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Counselling for Gambling Problems

Gambling problems are often hidden and it can take time for people who are gambling to seek help. Some people refer to gambling as an addiction and for many people it is something they cannot seem to stop doing. Gamblers can accumulate huge debts and sometimes turn to alcohol or drugs to relieve the pressure or pain of their situation.

The Royal College of Psychiatrists offers this questionnaire to establish if you have a gambling problem.

  • Do I spend a lot of time thinking about gambling?
  • Am I spending larger amounts of money on my gambling?
  • Have I tried to cut down or stop gambling - but not been able to?
  • Do I get restless or irritable if I try to cut down my gambling?
  • Do I gamble to escape from life's difficulties or to cheer myself up?
  • Do I carry on playing after losing money - to try and win it back?
  • Have I lied to other people about how much time or money I spend gambling ?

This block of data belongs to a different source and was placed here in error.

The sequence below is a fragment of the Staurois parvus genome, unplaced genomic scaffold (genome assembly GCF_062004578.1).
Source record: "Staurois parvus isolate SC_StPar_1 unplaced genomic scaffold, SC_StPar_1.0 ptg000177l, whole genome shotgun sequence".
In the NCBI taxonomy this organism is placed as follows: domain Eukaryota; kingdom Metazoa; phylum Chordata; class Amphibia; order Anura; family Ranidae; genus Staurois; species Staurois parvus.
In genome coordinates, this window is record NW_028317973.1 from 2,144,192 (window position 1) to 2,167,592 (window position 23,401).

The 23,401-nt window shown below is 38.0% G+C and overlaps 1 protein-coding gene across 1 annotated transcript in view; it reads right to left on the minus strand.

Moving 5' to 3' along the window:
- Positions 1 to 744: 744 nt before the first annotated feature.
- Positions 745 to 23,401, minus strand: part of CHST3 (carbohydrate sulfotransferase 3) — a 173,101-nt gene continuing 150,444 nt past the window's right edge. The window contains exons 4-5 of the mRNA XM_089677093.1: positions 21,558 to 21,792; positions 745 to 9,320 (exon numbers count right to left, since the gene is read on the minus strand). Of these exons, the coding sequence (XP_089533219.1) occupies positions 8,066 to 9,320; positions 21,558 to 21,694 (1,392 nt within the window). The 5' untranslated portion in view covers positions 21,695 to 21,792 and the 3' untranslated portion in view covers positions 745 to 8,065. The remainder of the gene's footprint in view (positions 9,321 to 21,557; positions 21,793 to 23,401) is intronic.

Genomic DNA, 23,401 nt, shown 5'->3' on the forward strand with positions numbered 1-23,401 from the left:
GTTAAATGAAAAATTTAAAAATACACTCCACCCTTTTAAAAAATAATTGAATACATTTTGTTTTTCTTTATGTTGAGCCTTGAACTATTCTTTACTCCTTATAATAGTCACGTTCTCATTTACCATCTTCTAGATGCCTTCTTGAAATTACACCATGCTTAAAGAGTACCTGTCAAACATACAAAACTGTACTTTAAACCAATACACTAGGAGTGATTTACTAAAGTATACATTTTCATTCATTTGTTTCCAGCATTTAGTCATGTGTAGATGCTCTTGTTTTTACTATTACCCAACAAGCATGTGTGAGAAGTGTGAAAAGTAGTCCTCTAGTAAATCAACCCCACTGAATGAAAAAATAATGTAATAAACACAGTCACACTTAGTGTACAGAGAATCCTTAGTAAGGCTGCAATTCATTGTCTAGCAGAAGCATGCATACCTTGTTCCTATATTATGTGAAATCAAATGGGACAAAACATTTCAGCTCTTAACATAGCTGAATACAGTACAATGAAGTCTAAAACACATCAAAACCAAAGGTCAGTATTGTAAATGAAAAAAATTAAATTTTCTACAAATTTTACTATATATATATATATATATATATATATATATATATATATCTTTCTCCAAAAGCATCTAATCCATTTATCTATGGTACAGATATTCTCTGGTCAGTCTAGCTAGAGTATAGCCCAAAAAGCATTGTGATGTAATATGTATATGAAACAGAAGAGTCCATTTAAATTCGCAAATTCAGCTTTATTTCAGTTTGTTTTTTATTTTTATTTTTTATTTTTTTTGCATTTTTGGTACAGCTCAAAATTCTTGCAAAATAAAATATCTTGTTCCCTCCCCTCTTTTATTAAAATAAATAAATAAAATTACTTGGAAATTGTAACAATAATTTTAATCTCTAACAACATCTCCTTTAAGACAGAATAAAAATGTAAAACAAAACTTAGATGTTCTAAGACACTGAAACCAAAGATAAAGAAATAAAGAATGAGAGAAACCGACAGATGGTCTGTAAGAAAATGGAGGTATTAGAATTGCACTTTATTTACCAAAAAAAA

• Have I ever stolen money to fund my gambling?
  • Has my gambling affected my relationships or my job?
  • Do I get other people to lend me money when I have lost?

If you have answered 'yes'

  • Just once: You may have enough of a problem to need help.
  • Three times: Your gambling probably feels out of control - think about getting help.
  • Five or more times: Your gambling is probably affecting every part of your life - get help.

People gamble

  • To forget about responsibilities
  • To feel better when they feel depressed or sad
  • To fill their time when bored (especially if unemployed)
  • When they are angry with themselves or others.

Treatment for gambling generally requires a person to recognise the problem and be prepared to do something about it. Problem gambling counsellors use techniques such as motivational interviewing, cognitive behaviour therapy, hypnotherapy, narrative therapy, solution focussed counselling, controlled gambling, abstinence, 12 step programs and self-directed interventions. No medication is licenced for treatment for gambling in the United Kingdom. However gambling is often a response to other life stresses including work or business problems, bereavement or family breakdown and sometimes depression can accompany gambling problems so there may be treatment for depression at the same time.

This information is only general and is not a substitute for a professional consultation.

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